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Falmouth Tour I

6C historic fallmouthIf you like history, culture and scenic beauty, then a visit to the Good Hope Great House is a must. Built in the 1700s and entirely restored, it’s one of the most sought after Great Houses of the 18th century, featuring amazing views of the nearby Queen of Spain Valley and Cockpit Mountains. Visit the pottery house to see the work of the resident potter and then the trading house - the only store of its kind in the Caribbean - where you can purchase authentic art, carvings, books and souvenirs.


The Beauty of rafting on the Martha Brae River

The Martha Brae river fills up on water from a tiny town called Windsor in the Cockpit Country rainforest. During Jamaica’s 18th- and 19th-century plantation golden era the river was used as a vital artery, connecting Trelawny’s sugar estates to the port town of Falmouth. Sugar and other crops were sent from the plantations to the harbor for shipment to Europe via bamboo rafts, which are still made to the same design today.

Martha BraeThe river starts in a town of the same name, and the story of how that name came to be is like a snowflake: there are many versions, but none are exactly the same. While the details differ depending on who you ask, the core of the story remains consistent. Most storytellers agree that there was once a Taino witch named Martha Brae. The Taino people were one of the Caribbean’s indigenous populations.

At the entrance to the attraction, your captain will greet you and show you to your raft, a 3o-foot-long construction made of bamboo poles. For those wondering about the safety of cruising down a river on a raft made of bamboo, the structure weighs nearly 700 pounds and you’ll notice it’s to be shockingly stable as soon as you lay foot upon it.

Once you’re all settled on your raft—each one has comfortable cushion seating—you’ll embark on an easy-going, slow-paced three-mile ride that will last just over an hour. A raft captain steering his bamboo boat down Jamaica’s Martha Brae River.

During your trek you’ll pass by loads of bamboo trees on both sides of the river—bamboo is Jamaica’s fastest growing tropical plant—but these aren’t the ones that built your raft. No, those are off-limits. Instead, raft captains build their boats with bamboo collected from 10 miles up in the mountains.

Keep your eyes peeled the whole way down the river to spot trees growing bananas, almonds, tropical fruit, Royal Poinsettias and African Tulips. If you have any questions about the plants or wildlife as you go, just ask your captain—many of them have been leading groups down the river for decades and know every inch of it. Once you’re back on dry land you can take a walk through Martha’s Herb Garden and learn about the healing properties of these same local plants.

The Martha Brae River rides have grown in popularity in recent years—aided in part by some of the legends that have famously enjoyed its magical journey: athletes including boxer Lennox Lewis, NBA star Patrick Ewing, and eight-time gold medalist sprinter and Trelawny native, Usain Bolt.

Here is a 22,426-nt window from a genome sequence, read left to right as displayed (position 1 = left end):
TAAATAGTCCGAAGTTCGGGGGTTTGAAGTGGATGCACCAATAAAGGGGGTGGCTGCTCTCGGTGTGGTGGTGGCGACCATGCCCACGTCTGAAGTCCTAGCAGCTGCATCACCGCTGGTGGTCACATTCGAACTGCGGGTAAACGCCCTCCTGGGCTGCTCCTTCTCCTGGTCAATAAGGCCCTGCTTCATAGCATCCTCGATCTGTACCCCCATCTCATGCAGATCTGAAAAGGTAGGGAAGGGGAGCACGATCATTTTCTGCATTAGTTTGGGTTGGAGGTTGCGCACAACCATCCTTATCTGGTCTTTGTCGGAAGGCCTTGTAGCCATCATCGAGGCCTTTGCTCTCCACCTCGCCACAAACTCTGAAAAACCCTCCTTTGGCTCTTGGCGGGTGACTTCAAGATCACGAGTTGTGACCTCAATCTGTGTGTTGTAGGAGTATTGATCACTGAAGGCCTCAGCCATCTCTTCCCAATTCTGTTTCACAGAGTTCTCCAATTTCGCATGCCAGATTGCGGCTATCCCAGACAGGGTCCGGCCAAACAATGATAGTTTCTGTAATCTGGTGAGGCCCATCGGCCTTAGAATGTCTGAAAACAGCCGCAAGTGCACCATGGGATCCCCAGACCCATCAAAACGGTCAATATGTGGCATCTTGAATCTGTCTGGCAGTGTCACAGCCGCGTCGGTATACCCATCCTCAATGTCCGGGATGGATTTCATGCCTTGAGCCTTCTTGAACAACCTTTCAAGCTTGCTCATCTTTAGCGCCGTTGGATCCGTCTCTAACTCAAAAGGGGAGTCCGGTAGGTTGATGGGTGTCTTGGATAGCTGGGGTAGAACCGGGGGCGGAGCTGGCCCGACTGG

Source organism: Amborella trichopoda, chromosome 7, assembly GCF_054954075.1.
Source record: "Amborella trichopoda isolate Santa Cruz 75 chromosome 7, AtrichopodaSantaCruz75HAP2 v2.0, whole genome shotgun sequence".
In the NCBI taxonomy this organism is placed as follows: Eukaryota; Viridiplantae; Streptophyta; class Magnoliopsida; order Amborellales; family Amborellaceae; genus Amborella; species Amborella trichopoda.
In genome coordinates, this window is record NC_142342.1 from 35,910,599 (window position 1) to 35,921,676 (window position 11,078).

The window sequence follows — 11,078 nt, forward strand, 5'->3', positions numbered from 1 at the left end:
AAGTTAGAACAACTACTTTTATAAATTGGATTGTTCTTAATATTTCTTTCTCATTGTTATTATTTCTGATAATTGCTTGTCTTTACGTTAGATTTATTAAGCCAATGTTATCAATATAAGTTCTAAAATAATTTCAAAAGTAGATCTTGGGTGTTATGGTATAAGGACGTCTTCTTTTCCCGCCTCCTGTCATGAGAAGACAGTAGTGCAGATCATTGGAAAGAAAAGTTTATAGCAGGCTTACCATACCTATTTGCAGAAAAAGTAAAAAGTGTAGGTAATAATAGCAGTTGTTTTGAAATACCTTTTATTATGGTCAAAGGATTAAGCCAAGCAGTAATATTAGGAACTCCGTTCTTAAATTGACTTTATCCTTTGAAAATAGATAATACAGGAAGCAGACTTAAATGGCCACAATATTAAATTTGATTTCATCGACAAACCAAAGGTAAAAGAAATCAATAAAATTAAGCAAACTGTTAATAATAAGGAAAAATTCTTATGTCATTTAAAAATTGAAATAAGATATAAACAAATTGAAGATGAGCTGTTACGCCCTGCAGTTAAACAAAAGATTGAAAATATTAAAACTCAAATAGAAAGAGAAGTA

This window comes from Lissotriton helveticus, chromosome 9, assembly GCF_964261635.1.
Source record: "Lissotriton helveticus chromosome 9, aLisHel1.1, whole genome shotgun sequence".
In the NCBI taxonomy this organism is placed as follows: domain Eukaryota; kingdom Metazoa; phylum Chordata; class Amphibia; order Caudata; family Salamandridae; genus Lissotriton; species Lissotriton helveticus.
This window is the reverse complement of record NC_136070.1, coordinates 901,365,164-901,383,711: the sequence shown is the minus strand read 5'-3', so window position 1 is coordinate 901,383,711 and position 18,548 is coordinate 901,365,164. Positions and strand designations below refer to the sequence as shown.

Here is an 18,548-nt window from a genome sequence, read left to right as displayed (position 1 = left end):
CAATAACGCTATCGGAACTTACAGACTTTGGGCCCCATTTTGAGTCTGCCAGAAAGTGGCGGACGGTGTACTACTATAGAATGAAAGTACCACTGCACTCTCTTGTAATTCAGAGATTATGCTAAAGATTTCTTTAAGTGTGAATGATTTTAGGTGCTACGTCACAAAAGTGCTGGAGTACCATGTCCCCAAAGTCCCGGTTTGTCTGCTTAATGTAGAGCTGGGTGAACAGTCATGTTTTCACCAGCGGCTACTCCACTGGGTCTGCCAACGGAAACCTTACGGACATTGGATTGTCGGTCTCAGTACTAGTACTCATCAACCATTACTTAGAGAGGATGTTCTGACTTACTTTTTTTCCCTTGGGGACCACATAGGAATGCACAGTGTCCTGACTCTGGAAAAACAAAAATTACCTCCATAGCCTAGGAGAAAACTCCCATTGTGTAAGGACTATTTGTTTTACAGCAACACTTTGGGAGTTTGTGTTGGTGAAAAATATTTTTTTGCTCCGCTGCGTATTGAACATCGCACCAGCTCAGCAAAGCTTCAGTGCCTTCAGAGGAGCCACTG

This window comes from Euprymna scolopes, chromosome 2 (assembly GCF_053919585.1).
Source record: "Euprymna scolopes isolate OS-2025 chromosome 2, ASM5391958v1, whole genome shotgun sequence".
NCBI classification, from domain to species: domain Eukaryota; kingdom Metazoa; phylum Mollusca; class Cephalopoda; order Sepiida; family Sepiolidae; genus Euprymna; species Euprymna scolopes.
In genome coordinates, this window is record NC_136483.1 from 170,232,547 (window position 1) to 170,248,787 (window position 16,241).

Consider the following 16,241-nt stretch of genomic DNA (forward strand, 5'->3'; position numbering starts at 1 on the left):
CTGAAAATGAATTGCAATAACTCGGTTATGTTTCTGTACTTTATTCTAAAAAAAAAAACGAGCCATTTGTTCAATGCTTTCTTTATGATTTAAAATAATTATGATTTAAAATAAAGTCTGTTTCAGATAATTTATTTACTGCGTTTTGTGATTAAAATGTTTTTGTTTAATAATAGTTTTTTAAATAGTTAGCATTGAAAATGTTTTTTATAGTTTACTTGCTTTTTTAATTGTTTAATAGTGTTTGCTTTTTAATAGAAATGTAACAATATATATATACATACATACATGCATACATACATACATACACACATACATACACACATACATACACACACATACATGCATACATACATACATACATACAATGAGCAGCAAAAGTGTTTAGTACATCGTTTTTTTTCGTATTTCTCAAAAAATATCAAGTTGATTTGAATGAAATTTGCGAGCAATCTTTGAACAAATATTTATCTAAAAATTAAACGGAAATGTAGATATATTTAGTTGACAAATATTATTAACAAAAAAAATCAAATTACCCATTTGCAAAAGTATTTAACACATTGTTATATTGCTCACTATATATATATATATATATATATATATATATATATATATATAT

And not far from falmouth:

Glistening Waters at the Luminous Lagoon          

Admission : US $20.00
6C Luminous Lagoon in JamaicaThe Luminous Lagoon stretches along the marshlands of Trelawny from the small community of Rock to the town of Falmouth. In the 18th century when sugar was king, Falmouth was one of Jamaica's most pivotal ports. Located at the pivotal point where the Martha Brae River meets the Caribbean Sea, the lagoon housed a wharf where large vessels from England unloaded goods onto smaller ships to be delivered inland up the river. Once inland, these boats would reload with sugar, rum and other Jamaican exports and carry them back to the harbour. Years after the decline of the sugar trade, scientists discovered the lagoon's geographical location was important for another reason. It was the single best place to observe and study microorganisms called dinoflagellates, which thrive in the layers where salt and fresh water combine and glow the brightest in shallow, warm water.


Famous For:

Being home to millions of dinoflagellates. At night, the lagoon sparkles and glistens when disturbed, as these microscopic organisms produce an eerie glow, reflecting the outlines of fish and other objects in the water. The Luminous Lagoon is said to be the largest and most brilliant of four in the world, a fact that continually attracts and awes visitors and scientists from around the world.


Don't Miss:

The natural phenomena for yourself. Departing every night from the Glistening Waters Marina, crowded tour boats take visitors on a ride around the lagoon. The highlight of the 45-minute tour? The part where you get to jump out and swim - your body surrounded by the luminous green glow. And when you're back on land, recount the magic with your friends over some fine Jamaican fare and a cocktail at the Glistening Waters Restaurant.